27 Feb 2014

Best Things on Mt. Gox I’ve Seen

Bitcoin 46 Comments

I really hope none of you gets his news from me, because I don’t hit on a lot of things. In case you haven’t heard, Mt. Gox–what was the world’s leading Bitcoin exchange–has folded, leaving millions of depositors unsure if they will see any of their Bitcoin again. Jesse Powell is an insider who wrote a heartfelt reaction to the development (watch out, some profanity).

On the other hand, whoever created this meme has decided to take a lighter approach:


I will outsource explanation of the joke to the comments. Let me say that I personally had no idea what “Mt. Gox” stood for, until today. I am still agnostic on the future of Bitcoin, but now knowing what “Mt. Gox” stood for, it makes me sympathize more with the old guard who have been skeptical all along.

NOTE: I am going to the Bitcoin conference in Texas next week. Part of the reason for that trip is so I can really immerse myself in the world of the Bitcoin experts, before taking a stab at guessing whether Bitcoin (and cryptocurrencies more generally) really are the wave of the future, as the proponents claim. They really do offer a beautiful vision, but something like Bitcoin only realizes its potential if lots of people embrace it for “non-ideological” reasons. A catastrophe like Mt. Gox certainly doesn’t help in that respect.

46 Responses to “Best Things on Mt. Gox I’ve Seen”

  1. Nick Rowe says:

    I think (not sure) that Mt Gox was just a commercial bank with 100% currency reserves. Then somebody stole most of the reserves. Except the currency wasn’t bits of paper, but bits of electrons. Everything else about the story is just geeky-talk.

    • skylien says:

      “Then somebody stole most of the reserves.” Or that.

    • Silas Barta says:

      You forgot “They made up a BS reason why the disappearing money was the fault of the currency [protocol] rather than their own system”, but … yeah.

      It would be like if they said, “sure, sure, some dollars have disappeared because of a known bug in issues since the 1930 release. When we store them in our sulfuric acid tanks, the authentication features go away and they’re no longer usable as money, but you know, really could happen to anyone, not our problem.”

      (I guess that’s just a technical detail, but I couldn’t resist giving the paper money equivalent)

      • Andrew' says:

        In a way, it’s a plus for Bitcoin. At least it had to be stolen pretty much the old-fashioned way.

        • Transformer says:

          I have a question. I’m not very knowledgeable about bitcoin and it wasn’t until I read this story that I realized there is even a bitcoin loan market

          Does any fractional-reserve banking take place in bitcoin?

          I’m guessing there may be something about the way bitcoin works that would prevent this from happening.

          Technical I suppose you could issue bitcoin-backed media but it looks like they wouldn’t count as real bitcoins as far as bitcoin transactions are concerned so you might have problems using them. Is that correct ?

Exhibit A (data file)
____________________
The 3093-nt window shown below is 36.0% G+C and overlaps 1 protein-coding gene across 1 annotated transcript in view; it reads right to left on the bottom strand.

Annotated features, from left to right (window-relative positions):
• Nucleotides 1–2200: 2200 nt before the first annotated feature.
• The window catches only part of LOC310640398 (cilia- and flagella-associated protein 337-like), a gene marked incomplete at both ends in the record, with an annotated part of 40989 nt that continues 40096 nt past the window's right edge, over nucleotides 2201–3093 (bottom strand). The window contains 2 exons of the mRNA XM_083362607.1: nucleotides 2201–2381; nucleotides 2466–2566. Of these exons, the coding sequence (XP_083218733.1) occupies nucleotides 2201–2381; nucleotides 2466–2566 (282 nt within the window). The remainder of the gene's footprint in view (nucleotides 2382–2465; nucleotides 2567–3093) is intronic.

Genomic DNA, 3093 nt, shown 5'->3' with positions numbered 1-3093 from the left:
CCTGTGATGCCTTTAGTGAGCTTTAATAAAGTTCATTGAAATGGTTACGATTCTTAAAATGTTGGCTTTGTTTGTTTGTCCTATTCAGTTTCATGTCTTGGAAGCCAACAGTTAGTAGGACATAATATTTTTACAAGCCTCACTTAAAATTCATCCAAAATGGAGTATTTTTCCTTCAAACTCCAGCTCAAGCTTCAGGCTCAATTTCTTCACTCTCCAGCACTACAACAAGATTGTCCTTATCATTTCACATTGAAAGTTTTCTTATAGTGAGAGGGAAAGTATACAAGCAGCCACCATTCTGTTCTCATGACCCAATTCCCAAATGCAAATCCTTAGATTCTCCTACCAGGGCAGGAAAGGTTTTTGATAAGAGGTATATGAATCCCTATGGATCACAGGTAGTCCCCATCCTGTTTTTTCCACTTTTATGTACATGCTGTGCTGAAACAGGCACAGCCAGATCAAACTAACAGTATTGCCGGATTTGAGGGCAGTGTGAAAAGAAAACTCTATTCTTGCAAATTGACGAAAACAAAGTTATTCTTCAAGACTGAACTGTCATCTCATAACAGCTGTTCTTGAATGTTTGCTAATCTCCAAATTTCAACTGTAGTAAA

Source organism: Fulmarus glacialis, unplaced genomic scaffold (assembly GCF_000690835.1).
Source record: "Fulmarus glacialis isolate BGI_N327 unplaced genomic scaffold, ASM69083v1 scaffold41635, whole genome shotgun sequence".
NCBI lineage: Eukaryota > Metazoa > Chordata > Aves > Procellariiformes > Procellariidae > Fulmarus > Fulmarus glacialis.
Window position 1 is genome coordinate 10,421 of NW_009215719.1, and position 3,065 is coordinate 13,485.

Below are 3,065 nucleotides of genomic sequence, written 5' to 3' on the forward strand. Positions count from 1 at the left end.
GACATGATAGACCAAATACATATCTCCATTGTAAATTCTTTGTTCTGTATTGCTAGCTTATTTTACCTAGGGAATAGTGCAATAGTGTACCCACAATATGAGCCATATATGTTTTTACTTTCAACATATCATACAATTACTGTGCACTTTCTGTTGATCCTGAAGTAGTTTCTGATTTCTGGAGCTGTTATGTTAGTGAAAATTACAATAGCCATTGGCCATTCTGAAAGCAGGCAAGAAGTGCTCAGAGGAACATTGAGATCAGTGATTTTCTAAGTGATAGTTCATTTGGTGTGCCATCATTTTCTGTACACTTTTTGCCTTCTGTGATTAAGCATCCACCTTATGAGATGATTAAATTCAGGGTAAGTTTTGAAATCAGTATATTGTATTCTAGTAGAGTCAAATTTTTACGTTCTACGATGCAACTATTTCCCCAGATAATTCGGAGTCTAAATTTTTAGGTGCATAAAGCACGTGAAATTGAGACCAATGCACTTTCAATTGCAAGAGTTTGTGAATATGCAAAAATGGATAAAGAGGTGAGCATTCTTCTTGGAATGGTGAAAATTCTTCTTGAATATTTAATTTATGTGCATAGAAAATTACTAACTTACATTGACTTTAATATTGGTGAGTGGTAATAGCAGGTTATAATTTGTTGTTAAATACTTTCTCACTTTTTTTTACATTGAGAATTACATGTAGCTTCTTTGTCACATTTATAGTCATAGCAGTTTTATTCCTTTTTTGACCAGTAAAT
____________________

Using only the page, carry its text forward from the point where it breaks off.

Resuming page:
• Matt G says:

            You are correct. Bitcoin transactions can only be conducted with Bitcoins that were “mined”, not with any Bitcoin-denominated debt or derivatives. Those things do not exist on the Bitcoin network itself.

            • Transformer says:


              I see a gap in the market for a free currency that allows FRB by design.

              I think this would lead to a more stable valuation and less speculation than you get with bitcoin.

  2. skylien says:
    • Andrew' says:

      Pales in comparison to the illegal theft, but the “legal” seizure sure sounds like “we are from the government and are here to help.”

      I’m sure the feds are all over getting Mt. Gox’s money back too. Some of these people are citizens, after all, even if they don’t trust USG regulations on banking.

      And since I’m not a conspiracy theorist it didn’t cross my mind that maybe the CIA/NSA/USG had something to do with it.

      • skylien says:

        It is one thing to assume that this seizure by the Feds (warranted or not) triggered or helped getting Mt Gox into doing ponzi stuff, or if this seizure was mainly done to discredit BTC through getting the biggest exchange to its knees through subtle methods..

  3. Tel says:

    Firstly, Bitcoin is designed for people who don’t trust any establishment. Thus, anyone who voluntarily left bitcoins sitting around at the Mt Gox exchange for longer than 15 minutes is a fool.

    Secondly, Bitcoin is only designed to solve the problem of transactions, it isn’t designed to solve the larger human problem of being able to work with other people and finding relationships where the other guy doesn’t shaft you. If I promise to mow your lawn after you transfer me a bitcoin, then I go back on my promise and run away with that bitcoin, there’s not a whole lot you can do about it. I might point out that Mastercard, Visa and Paypal (i.e. competitors to Bitcoin) all have systems for mediation with bad vendors and clawing back the transaction based on the judgement of a semi-neutral third party.

    There’s supposed to be a system of scripted contracts inside Bitcoin, but to the best of my knowledge, this doesn’t actually work. At least, I’ve never heard of it in operation. In principle it’s an exciting idea that could indeed involve neutral arbitrators to supervise transactions, but that’s speculation. Maybe someone else is going to show they are smarter than me (yeah it happens).

    • Matt M (Dude Where's My Freedom) says:

      “Bitcoin is designed for people who don’t trust any establishment.”

      I dunno… at the risk of playing right into Ken B’s hands here, I think a lot of libertarians and AnCaps are sometimes a little TOO trusting of any establishment that so much as even *pretends* to be sympathetic of them. Sometimes, I think we definitely run the risk of over-glamorizing the private sector, and assuming the government is the *only* entity that will rip you off. And I think that’s part of why this is so devastating, not just to the bitcoin community, but to the libertarian bitcoin community specifically.

      All the statist pundits who make a living telling you that you can’t possibly live without government now have a case study to point to. A bunch of dumb libertarians trusted some shady guy in Tokyo with all their money and ended up losing it all. And now they have no recourse. No cops to complain to. No FDIC to make them whole. Serves them right?